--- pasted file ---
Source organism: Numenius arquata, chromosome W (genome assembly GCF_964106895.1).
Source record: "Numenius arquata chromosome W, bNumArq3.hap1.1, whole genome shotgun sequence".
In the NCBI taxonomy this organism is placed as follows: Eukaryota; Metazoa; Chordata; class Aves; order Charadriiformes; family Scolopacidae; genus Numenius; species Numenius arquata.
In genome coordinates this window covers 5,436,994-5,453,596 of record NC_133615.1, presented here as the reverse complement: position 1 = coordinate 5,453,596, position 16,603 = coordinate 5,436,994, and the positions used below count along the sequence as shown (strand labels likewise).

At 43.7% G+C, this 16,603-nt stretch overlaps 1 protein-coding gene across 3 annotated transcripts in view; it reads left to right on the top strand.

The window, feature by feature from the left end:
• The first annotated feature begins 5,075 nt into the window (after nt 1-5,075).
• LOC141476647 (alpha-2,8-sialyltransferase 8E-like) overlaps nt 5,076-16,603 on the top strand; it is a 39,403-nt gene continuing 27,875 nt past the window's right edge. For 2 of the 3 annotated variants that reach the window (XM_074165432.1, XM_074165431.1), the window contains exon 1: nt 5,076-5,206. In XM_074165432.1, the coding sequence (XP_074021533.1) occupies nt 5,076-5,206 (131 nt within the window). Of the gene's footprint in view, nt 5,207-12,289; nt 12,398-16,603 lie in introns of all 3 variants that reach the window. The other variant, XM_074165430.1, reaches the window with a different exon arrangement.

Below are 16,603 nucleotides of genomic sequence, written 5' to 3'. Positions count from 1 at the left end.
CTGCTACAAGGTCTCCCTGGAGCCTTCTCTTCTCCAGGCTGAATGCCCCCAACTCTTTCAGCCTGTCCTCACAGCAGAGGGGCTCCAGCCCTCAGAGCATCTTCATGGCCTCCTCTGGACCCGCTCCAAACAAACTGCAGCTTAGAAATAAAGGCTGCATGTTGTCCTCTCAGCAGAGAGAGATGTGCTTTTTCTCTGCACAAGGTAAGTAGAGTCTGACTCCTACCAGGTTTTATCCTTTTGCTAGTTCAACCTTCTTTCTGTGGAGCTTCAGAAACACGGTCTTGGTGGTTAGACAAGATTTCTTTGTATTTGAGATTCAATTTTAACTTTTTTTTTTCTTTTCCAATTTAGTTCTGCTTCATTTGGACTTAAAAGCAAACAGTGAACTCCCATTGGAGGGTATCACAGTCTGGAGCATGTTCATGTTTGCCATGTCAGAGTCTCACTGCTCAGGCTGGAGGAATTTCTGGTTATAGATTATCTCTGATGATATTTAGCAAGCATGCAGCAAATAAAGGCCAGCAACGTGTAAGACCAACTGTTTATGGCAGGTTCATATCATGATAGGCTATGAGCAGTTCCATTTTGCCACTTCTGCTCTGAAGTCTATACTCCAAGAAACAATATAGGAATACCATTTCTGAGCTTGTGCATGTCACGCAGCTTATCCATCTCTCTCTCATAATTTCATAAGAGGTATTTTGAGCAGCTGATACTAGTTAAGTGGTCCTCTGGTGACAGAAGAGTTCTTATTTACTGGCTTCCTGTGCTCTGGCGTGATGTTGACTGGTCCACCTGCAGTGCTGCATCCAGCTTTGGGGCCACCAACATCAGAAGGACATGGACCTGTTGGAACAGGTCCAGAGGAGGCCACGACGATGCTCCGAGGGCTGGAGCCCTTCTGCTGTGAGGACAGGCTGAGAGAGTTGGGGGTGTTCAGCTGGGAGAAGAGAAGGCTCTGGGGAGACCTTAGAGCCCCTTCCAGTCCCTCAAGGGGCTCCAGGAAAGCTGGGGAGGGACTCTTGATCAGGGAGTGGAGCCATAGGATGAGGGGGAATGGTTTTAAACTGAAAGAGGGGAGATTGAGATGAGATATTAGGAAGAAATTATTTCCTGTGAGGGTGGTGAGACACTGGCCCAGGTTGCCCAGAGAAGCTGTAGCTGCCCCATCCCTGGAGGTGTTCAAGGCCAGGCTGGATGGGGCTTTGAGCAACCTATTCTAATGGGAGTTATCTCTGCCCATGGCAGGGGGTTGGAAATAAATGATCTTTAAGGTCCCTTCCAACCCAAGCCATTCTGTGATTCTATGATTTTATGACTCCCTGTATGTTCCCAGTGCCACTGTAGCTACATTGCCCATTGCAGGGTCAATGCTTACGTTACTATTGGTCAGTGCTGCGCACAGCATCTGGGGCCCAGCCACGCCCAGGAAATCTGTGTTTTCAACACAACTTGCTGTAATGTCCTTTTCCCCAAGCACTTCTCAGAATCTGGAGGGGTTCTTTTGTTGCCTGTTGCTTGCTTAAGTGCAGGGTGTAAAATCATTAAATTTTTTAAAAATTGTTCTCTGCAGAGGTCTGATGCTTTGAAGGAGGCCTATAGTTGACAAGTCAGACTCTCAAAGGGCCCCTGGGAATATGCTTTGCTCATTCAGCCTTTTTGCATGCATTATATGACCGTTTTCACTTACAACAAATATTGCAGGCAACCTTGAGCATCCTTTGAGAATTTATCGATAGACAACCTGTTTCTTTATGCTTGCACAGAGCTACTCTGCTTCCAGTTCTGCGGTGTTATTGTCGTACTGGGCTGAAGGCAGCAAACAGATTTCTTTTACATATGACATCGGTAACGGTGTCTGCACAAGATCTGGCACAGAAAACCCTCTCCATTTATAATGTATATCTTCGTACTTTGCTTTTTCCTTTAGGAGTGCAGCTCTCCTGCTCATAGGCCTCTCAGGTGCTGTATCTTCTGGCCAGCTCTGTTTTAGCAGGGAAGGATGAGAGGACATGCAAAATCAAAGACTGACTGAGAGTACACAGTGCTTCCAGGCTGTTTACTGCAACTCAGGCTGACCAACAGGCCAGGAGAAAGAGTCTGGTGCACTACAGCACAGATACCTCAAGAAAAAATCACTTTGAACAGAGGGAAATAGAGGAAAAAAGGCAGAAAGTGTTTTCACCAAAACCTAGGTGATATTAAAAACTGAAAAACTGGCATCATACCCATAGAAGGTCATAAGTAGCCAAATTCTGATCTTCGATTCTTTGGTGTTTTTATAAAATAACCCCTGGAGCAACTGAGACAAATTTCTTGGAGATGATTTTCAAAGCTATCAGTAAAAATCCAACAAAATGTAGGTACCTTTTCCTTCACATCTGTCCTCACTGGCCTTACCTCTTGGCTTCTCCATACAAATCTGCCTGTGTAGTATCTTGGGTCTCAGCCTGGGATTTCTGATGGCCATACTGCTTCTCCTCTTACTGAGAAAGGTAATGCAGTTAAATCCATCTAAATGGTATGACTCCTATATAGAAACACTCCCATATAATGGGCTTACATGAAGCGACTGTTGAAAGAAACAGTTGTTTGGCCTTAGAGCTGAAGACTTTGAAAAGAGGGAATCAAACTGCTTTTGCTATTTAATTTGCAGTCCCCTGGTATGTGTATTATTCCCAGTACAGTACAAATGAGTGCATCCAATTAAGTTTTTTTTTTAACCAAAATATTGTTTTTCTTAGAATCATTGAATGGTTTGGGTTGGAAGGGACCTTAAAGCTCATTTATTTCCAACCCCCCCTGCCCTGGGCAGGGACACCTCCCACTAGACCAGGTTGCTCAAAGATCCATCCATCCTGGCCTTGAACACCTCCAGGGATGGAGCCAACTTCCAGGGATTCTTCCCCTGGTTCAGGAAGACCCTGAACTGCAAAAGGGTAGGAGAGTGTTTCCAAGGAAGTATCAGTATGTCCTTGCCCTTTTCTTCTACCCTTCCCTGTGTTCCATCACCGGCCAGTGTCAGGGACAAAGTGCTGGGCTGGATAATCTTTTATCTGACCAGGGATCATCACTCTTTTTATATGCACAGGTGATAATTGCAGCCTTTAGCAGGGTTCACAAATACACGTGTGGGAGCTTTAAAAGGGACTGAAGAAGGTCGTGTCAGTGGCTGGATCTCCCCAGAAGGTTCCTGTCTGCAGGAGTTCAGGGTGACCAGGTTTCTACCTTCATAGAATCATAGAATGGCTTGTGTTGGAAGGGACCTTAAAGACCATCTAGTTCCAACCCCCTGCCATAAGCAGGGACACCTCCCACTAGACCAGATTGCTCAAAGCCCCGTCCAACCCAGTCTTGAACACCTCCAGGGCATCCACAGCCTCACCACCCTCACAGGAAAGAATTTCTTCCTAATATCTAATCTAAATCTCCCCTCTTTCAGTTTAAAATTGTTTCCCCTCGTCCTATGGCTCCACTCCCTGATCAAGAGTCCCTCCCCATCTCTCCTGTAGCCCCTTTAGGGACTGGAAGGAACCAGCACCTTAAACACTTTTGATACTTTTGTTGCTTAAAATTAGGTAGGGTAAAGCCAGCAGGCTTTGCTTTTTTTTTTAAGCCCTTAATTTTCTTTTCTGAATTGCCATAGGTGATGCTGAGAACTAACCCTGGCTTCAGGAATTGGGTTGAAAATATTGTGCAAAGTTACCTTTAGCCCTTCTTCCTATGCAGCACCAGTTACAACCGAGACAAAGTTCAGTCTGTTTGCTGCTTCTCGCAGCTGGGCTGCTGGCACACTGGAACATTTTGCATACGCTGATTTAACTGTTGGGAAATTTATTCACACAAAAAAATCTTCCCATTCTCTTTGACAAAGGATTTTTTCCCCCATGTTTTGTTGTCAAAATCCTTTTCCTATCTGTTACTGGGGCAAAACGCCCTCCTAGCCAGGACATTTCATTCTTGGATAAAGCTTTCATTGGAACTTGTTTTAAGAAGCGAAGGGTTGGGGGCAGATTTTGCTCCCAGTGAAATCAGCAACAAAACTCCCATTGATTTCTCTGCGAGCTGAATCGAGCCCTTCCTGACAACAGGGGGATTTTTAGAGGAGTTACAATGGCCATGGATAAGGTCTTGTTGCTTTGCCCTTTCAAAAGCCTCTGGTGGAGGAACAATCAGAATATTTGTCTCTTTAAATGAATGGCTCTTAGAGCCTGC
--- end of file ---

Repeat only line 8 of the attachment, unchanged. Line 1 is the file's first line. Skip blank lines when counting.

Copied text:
• LOC141476647 (alpha-2,8-sialyltransferase 8E-like) overlaps nt 5,076-16,603 on the top strand; it is a 39,403-nt gene continuing 27,875 nt past the window's right edge. For 2 of the 3 annotated variants that reach the window (XM_074165432.1, XM_074165431.1), the window contains exon 1: nt 5,076-5,206. In XM_074165432.1, the coding sequence (XP_074021533.1) occupies nt 5,076-5,206 (131 nt within the window). Of the gene's footprint in view, nt 5,207-12,289; nt 12,398-16,603 lie in introns of all 3 variants that reach the window. The other variant, XM_074165430.1, reaches the window with a different exon arrangement.